Of course, I’ve never heard of federal layoffs happening in practice. I wonder why no conservative administration has never even tried. Just not worth fighting the civil service, when there are other, more popular battles to wage?

    • Foseti says:

      As far as I know layoffs have to be initiated by immediate supervisors. In my experience, heads of agencies don’t deal with staffing issues – besides their immediate employees. I have never head of a head of agency initiating mass layoffs – it just doesn’t happen. The only “mass reductions in staff” that I’ve ever heard of involve reduction by attrition and buyout packages.

      There are several different unions of federal employees, but my understanding is that the processes are the same. Of course if the employee is part of a protected class (a huge percentage of federal employees are) then the EEOC would step in.

  2. Buckethead says:

    My dear old mum, before she retired, was director of a county human services agency – state funded, and administered by the county. Even at this level, the procedures are the same. In her last ten years before she retired, I think she said she managed to fire two people. Each took five years though there was some overlap. There were dozens of other people she’d have liked to fire, but their incompetence or malevolence to the citizenry was low enough that it wouldn’t have been worth the extreme effort needed to push it through.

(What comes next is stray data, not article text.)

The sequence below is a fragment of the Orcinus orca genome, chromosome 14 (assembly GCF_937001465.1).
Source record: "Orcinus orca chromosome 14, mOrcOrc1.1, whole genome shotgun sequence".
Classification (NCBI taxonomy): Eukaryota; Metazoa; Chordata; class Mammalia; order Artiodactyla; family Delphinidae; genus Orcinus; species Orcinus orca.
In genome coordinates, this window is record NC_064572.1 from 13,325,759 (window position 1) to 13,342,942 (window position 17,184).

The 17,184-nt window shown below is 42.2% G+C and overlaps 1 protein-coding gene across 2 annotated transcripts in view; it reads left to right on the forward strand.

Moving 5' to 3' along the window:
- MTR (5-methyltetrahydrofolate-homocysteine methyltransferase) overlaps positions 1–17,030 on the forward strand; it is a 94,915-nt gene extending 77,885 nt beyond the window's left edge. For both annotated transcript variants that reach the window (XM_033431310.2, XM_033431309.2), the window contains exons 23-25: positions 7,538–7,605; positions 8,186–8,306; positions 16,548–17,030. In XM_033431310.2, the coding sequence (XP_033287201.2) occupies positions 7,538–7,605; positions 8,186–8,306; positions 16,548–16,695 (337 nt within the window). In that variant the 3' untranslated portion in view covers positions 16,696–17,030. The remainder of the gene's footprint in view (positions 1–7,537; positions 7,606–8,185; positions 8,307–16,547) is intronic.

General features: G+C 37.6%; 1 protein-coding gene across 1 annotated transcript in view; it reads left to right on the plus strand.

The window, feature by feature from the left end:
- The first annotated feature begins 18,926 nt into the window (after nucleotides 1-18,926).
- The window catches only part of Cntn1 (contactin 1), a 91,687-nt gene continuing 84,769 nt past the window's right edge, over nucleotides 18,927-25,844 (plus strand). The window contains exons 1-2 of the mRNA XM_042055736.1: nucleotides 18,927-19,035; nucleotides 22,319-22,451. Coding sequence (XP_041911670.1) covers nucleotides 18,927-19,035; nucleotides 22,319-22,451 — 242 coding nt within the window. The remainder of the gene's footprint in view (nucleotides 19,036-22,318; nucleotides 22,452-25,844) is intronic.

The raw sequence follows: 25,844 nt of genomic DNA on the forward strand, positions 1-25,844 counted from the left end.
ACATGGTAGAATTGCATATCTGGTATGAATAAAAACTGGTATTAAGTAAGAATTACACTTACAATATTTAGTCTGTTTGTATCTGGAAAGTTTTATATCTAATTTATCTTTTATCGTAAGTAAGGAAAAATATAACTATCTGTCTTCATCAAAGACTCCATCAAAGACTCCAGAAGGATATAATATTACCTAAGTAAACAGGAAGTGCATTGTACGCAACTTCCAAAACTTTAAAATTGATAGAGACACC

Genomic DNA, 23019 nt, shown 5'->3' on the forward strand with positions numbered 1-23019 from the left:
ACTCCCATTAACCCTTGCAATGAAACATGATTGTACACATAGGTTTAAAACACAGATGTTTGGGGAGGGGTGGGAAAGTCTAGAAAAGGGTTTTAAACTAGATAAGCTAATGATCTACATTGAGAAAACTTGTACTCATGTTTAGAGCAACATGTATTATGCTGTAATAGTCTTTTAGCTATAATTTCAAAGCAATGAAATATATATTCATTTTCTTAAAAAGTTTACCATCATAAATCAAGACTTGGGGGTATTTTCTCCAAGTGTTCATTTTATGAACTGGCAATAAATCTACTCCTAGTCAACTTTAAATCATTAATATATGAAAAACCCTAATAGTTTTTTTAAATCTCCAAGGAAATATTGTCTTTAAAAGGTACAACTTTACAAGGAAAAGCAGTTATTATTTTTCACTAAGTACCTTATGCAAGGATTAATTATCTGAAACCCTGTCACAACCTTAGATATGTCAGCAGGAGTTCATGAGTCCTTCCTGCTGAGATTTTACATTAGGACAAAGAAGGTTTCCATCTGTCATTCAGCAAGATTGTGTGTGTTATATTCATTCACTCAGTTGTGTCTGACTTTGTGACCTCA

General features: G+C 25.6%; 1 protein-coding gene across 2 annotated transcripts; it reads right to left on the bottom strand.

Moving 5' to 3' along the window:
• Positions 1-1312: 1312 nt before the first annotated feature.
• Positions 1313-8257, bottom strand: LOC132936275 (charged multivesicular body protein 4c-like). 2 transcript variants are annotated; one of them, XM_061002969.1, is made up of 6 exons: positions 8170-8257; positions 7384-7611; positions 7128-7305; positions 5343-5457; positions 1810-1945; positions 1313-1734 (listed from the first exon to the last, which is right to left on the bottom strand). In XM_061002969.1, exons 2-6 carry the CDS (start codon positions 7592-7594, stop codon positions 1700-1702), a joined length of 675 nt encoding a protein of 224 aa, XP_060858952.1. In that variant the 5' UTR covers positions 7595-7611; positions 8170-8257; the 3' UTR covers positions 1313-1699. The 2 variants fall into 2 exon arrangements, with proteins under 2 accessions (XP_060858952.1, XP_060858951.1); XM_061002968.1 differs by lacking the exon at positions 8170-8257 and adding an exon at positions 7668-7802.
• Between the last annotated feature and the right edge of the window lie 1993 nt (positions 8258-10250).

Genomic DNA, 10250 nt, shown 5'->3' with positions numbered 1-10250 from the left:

Side note – the government employee’s union there was actually the teamsters. Mom had to deal with stereotypical teamster union reps every time there was a grievance.

  3. […] Foseti: This is your government, Why I am not a libertarian, and Firing a government employee […]

  4. […] – “This is Your Government“, “Why I Am Not a Libertarian“, “Firing a Government Employee“, “More on Federal […]

  5. Borepatch says:

    My first job out of State U was at a three letter intelligence agency. I was a slow learner, so it took two years to drive be screaming into industry. But while I was there, I was told by a long timer that you could only be fired for two things: selling secrets to the Russians, or using one of the franked “For Official Use Only” envelopes for personal use.

    • Foseti says:

      I’ve heard that the only way to get fired was to watch porn at work. However, the SEC seems to recently have tested that theory and proved it wanting.

  6. Anonymous says:

    Government Employee.

    My supervisor is so corrupt that he he doesent dare even think of a reason to fire me. Matter of fact I am a 1% outlaw biker in his employee and and he cannot even think of a reason to fire me…. stupid SOB!!!

    Any way…. the system is broke and every swinging dick knows it!..

    Mikey

  7. Mrs. Anonymous says:

    Coworker and I worked on a project. I made a mistake by not following up with people, just accepting applications as they were. Co worker did same thing, me mor than her though. IF I get in trouble, shouldn’t she? Thanks

  8. I feel like Will Smith, can you be my Jada?